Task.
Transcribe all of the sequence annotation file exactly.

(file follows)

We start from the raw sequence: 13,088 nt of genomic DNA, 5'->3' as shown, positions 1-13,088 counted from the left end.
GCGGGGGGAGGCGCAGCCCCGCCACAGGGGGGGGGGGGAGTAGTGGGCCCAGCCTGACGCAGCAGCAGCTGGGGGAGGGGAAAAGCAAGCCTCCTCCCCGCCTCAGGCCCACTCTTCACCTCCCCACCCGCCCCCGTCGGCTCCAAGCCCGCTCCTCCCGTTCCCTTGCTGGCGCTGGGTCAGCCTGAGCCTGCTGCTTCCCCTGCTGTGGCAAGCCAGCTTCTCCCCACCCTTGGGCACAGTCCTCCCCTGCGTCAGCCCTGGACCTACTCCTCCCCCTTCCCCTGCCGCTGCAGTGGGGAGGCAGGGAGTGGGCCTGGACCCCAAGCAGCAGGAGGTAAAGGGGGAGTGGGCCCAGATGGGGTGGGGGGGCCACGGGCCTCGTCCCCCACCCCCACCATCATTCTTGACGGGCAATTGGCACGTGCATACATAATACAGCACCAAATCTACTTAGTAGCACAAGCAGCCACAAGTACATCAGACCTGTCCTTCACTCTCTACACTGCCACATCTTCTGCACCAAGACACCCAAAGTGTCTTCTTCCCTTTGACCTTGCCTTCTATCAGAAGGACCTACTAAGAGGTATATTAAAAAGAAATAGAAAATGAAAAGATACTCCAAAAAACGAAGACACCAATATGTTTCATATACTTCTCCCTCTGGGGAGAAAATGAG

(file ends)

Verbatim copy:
We start from the raw sequence: 13,088 nt of genomic DNA, 5'->3' as shown, positions 1-13,088 counted from the left end.
GCGGGGGGAGGCGCAGCCCCGCCACAGGGGGGGGGGGGAGTAGTGGGCCCAGCCTGACGCAGCAGCAGCTGGGGGAGGGGAAAAGCAAGCCTCCTCCCCGCCTCAGGCCCACTCTTCACCTCCCCACCCGCCCCCGTCGGCTCCAAGCCCGCTCCTCCCGTTCCCTTGCTGGCGCTGGGTCAGCCTGAGCCTGCTGCTTCCCCTGCTGTGGCAAGCCAGCTTCTCCCCACCCTTGGGCACAGTCCTCCCCTGCGTCAGCCCTGGACCTACTCCTCCCCCTTCCCCTGCCGCTGCAGTGGGGAGGCAGGGAGTGGGCCTGGACCCCAAGCAGCAGGAGGTAAAGGGGGAGTGGGCCCAGATGGGGTGGGGGGGCCACGGGCCTCGTCCCCCACCCCCACCATCATTCTTGACGGGCAATTGGCACGTGCATACATAATACAGCACCAAATCTACTTAGTAGCACAAGCAGCCACAAGTACATCAGACCTGTCCTTCACTCTCTACACTGCCACATCTTCTGCACCAAGACACCCAAAGTGTCTTCTTCCCTTTGACCTTGCCTTCTATCAGAAGGACCTACTAAGAGGTATATTAAAAAGAAATAGAAAATGAAAAGATACTCCAAAAAACGAAGACACCAATATGTTTCATATACTTCTCCCTCTGGGGAGAAAATGAG